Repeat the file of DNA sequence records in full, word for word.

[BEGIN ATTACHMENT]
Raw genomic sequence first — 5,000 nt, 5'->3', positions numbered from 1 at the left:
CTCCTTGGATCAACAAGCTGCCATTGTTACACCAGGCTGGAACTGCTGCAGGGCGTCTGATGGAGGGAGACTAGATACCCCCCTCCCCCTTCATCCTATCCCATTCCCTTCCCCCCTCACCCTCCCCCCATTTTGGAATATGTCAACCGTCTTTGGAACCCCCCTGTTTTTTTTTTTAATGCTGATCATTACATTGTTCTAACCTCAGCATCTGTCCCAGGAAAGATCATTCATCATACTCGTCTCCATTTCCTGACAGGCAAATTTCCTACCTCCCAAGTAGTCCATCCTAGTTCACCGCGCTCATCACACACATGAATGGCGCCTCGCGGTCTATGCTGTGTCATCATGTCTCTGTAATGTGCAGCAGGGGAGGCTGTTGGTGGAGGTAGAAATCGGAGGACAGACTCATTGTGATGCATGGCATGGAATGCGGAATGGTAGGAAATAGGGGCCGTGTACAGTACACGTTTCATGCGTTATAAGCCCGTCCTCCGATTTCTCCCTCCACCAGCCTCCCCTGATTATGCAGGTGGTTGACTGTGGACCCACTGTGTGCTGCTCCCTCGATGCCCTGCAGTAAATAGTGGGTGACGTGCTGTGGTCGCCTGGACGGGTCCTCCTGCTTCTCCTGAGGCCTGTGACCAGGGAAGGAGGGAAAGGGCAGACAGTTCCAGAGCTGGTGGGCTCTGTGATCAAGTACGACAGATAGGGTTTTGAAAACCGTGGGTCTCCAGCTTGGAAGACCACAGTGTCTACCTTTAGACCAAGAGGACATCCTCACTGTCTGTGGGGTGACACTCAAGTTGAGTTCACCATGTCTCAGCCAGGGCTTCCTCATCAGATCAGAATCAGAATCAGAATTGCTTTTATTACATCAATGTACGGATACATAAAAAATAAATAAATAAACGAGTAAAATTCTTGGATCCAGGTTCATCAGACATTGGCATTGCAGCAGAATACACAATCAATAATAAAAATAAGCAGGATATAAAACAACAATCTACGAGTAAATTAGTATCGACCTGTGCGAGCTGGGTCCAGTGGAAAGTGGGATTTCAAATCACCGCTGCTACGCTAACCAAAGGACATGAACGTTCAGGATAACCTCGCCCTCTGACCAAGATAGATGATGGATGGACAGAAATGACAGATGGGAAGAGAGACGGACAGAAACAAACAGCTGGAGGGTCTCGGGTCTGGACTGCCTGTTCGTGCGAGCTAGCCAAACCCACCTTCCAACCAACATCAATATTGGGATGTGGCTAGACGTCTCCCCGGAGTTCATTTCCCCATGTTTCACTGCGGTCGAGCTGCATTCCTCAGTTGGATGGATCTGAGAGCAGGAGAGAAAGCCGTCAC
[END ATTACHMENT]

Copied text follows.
Raw genomic sequence first — 5,000 nt, 5'->3', positions numbered from 1 at the left:
CTCCTTGGATCAACAAGCTGCCATTGTTACACCAGGCTGGAACTGCTGCAGGGCGTCTGATGGAGGGAGACTAGATACCCCCCTCCCCCTTCATCCTATCCCATTCCCTTCCCCCCTCACCCTCCCCCCATTTTGGAATATGTCAACCGTCTTTGGAACCCCCCTGTTTTTTTTTTTAATGCTGATCATTACATTGTTCTAACCTCAGCATCTGTCCCAGGAAAGATCATTCATCATACTCGTCTCCATTTCCTGACAGGCAAATTTCCTACCTCCCAAGTAGTCCATCCTAGTTCACCGCGCTCATCACACACATGAATGGCGCCTCGCGGTCTATGCTGTGTCATCATGTCTCTGTAATGTGCAGCAGGGGAGGCTGTTGGTGGAGGTAGAAATCGGAGGACAGACTCATTGTGATGCATGGCATGGAATGCGGAATGGTAGGAAATAGGGGCCGTGTACAGTACACGTTTCATGCGTTATAAGCCCGTCCTCCGATTTCTCCCTCCACCAGCCTCCCCTGATTATGCAGGTGGTTGACTGTGGACCCACTGTGTGCTGCTCCCTCGATGCCCTGCAGTAAATAGTGGGTGACGTGCTGTGGTCGCCTGGACGGGTCCTCCTGCTTCTCCTGAGGCCTGTGACCAGGGAAGGAGGGAAAGGGCAGACAGTTCCAGAGCTGGTGGGCTCTGTGATCAAGTACGACAGATAGGGTTTTGAAAACCGTGGGTCTCCAGCTTGGAAGACCACAGTGTCTACCTTTAGACCAAGAGGACATCCTCACTGTCTGTGGGGTGACACTCAAGTTGAGTTCACCATGTCTCAGCCAGGGCTTCCTCATCAGATCAGAATCAGAATCAGAATTGCTTTTATTACATCAATGTACGGATACATAAAAAATAAATAAATAAACGAGTAAAATTCTTGGATCCAGGTTCATCAGACATTGGCATTGCAGCAGAATACACAATCAATAATAAAAATAAGCAGGATATAAAACAACAATCTACGAGTAAATTAGTATCGACCTGTGCGAGCTGGGTCCAGTGGAAAGTGGGATTTCAAATCACCGCTGCTACGCTAACCAAAGGACATGAACGTTCAGGATAACCTCGCCCTCTGACCAAGATAGATGATGGATGGACAGAAATGACAGATGGGAAGAGAGACGGACAGAAACAAACAGCTGGAGGGTCTCGGGTCTGGACTGCCTGTTCGTGCGAGCTAGCCAAACCCACCTTCCAACCAACATCAATATTGGGATGTGGCTAGACGTCTCCCCGGAGTTCATTTCCCCATGTTTCACTGCGGTCGAGCTGCATTCCTCAGTTGGATGGATCTGAGAGCAGGAGAGAAAGCCGTCAC